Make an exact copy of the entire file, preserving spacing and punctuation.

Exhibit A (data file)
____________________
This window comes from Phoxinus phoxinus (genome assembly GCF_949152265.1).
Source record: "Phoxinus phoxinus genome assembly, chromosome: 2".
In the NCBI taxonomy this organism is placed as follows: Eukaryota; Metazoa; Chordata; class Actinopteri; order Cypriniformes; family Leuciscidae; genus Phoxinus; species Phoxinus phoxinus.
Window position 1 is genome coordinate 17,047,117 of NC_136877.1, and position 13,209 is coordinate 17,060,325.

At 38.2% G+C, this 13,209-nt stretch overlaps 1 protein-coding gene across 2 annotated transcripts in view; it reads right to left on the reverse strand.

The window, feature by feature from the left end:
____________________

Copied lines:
This window comes from Phoxinus phoxinus (genome assembly GCF_949152265.1).
Source record: "Phoxinus phoxinus genome assembly, chromosome: 2".
In the NCBI taxonomy this organism is placed as follows: Eukaryota; Metazoa; Chordata; class Actinopteri; order Cypriniformes; family Leuciscidae; genus Phoxinus; species Phoxinus phoxinus.
Window position 1 is genome coordinate 17,047,117 of NC_136877.1, and position 13,209 is coordinate 17,060,325.

At 38.2% G+C, this 13,209-nt stretch overlaps 1 protein-coding gene across 2 annotated transcripts in view; it reads right to left on the reverse strand.

The window, feature by feature from the left end: